Squid have long been portrayed in books and myths as the infamous adversary of mariners – mysterious creatures who only emerge from the ocean depths to harass hapless sailors. But Stanford Professor William Gilly of the Hopkins Marine Station has set out to track and understand the real-life movements of a squid species that has started to appear more frequently off the California coast. Dosidicus gigas, known as the Humboldt squid, and 5 feet long in a good year, made headlines last December because of its massive strandings around Monterey Bay. But Gilly believes that this behavior may simply be part of a larger trend in the species’ expansion into temperate waters.
Gilly’s lab has begun to attach satellite pop-up tags and video cameras to Humboldt squid, which is quite a feat considering that a squid’s body is designed to be as slippery, streamlined and flexible as possible to glide through the water. The research team had to invent a method which involved slipping a child’s bathing suit around the squid’s body, and attaching tags or cameras to that, but it’s been worth the hassle. Video footage directly from a squid’s view gives Gilly’s lab unique perspective on social behaviors from “inside the pack”, and offers glimpses of the secrets of their lives. Squid have been seen meeting in large congregations and remaining in a certain area for several hours – whether to mate, hunt or socialize for other reasons, researchers don’t yet know.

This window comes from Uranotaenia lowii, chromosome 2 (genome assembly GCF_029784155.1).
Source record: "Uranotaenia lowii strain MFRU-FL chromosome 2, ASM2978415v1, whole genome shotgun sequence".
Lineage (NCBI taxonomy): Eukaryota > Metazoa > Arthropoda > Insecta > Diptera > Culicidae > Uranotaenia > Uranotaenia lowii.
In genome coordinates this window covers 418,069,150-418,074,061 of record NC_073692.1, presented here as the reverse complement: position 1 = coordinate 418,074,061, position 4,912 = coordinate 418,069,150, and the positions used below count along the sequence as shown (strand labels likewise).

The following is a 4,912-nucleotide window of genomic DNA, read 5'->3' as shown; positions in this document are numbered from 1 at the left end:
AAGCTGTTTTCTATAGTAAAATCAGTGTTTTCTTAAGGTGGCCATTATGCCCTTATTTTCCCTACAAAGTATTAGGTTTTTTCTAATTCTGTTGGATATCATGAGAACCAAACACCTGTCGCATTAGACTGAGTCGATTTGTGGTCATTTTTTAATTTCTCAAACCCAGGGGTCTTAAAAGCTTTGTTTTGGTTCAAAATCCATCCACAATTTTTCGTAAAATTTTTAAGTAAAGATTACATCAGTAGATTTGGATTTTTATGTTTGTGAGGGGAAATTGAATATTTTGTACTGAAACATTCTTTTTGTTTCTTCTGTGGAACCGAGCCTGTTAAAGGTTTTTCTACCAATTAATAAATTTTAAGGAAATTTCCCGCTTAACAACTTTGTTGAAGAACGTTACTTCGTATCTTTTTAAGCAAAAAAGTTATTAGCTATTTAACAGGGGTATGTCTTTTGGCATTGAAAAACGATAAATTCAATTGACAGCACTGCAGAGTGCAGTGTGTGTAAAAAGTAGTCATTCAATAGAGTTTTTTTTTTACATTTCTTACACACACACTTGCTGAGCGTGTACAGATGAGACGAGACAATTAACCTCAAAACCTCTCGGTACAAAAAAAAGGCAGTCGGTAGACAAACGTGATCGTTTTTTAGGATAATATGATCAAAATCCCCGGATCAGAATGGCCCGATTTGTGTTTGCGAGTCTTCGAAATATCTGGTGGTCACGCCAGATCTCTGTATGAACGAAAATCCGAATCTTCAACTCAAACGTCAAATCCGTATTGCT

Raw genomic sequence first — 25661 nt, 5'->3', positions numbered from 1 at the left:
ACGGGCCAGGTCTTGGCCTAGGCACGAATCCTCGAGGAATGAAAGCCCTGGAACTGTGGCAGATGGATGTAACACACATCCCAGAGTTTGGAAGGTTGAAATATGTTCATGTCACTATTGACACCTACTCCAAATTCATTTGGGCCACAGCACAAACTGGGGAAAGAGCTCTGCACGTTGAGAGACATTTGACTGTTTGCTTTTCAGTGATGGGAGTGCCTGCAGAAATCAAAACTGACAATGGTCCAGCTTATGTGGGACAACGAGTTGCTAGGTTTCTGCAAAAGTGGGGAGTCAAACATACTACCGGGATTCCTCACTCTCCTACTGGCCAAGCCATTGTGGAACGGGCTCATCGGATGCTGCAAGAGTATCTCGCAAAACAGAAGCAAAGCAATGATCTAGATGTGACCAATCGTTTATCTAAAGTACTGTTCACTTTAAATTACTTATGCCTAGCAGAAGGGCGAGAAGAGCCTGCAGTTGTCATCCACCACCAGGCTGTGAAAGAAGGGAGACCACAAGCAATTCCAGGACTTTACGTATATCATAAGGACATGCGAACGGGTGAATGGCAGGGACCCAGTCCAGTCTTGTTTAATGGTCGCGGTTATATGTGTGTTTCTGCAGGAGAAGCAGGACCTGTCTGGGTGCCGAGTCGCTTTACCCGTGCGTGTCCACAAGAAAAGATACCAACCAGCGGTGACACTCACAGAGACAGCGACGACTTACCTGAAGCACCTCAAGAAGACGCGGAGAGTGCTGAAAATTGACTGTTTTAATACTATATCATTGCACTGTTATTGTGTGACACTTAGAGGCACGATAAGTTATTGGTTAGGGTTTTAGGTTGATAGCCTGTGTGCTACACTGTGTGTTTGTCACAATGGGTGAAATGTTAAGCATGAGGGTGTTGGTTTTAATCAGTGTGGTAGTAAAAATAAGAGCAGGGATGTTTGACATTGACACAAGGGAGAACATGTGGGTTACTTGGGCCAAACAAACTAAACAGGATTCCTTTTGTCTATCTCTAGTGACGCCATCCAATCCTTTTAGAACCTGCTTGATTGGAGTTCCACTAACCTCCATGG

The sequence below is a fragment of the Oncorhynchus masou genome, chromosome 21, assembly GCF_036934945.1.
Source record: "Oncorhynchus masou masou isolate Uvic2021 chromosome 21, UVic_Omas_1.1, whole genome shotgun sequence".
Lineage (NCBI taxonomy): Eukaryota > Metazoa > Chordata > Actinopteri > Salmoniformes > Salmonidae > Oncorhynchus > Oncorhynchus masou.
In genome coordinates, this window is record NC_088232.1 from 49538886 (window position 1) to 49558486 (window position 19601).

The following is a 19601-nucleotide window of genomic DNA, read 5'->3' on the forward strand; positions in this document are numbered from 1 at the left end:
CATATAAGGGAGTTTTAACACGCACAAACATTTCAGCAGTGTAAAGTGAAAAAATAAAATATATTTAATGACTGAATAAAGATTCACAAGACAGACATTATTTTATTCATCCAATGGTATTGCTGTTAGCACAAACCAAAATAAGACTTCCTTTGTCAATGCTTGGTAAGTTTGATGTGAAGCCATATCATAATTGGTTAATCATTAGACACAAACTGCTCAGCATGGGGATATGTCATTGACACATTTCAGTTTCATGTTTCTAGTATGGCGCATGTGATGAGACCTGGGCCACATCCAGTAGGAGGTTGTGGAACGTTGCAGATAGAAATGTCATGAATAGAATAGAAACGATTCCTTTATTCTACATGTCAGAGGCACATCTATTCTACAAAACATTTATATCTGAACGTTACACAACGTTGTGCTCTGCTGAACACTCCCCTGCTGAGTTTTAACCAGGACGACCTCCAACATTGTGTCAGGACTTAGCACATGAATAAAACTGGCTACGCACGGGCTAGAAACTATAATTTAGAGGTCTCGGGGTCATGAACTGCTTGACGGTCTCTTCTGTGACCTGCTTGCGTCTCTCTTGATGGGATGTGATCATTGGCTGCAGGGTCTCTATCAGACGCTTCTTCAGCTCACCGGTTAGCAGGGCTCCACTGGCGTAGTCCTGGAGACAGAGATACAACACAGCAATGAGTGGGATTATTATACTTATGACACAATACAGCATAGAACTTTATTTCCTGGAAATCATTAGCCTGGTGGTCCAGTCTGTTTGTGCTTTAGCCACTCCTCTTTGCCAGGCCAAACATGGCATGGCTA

Tagging data also reveals that the Humboldt squid may be able to swim and feed in low-oxygen layers in the ocean, where most fish cannot. Squid are known for their propulsive water jets, which help them burst upward, then gently glide down, tracing vertical zigzags to conserve energy instead of swimming constantly. But in low-oxygen waters, they appear to lose their quick speed bursts. To test squid oxygen limits, Gilly’s lab created the equivalent of a human treadmill, where they place squid in tanks and stimulate them to swim rapidly, mimicking the speed of their jet bursts. The researchers then decrease oxygen levels and test whether squid maintain their fast movements. Gilly has found that at low oxygen levels, squid simply cannot keep swimming fast, and begin to show a body stress response. So as low-oxygen layers expand with increasing ocean temperatures, Humboldt squid will probably be able to expand their habitat ranges and continue to capitalize on prey availability – but they won’t always be able to perform at their highest level.
And the squid strandings of last winter? In contrast to the media hype, Gilly believes it’s a typical behavior when squid move into a new area. They are simply “testing the waters”, some of which – like sandy beaches above the surfline – don’t work out to colonize. As waters warm and low-oxygen areas expand northward along the California Current, though, the Humboldt squid may be here to stay as the newest, and most successful, marine predator off our coast.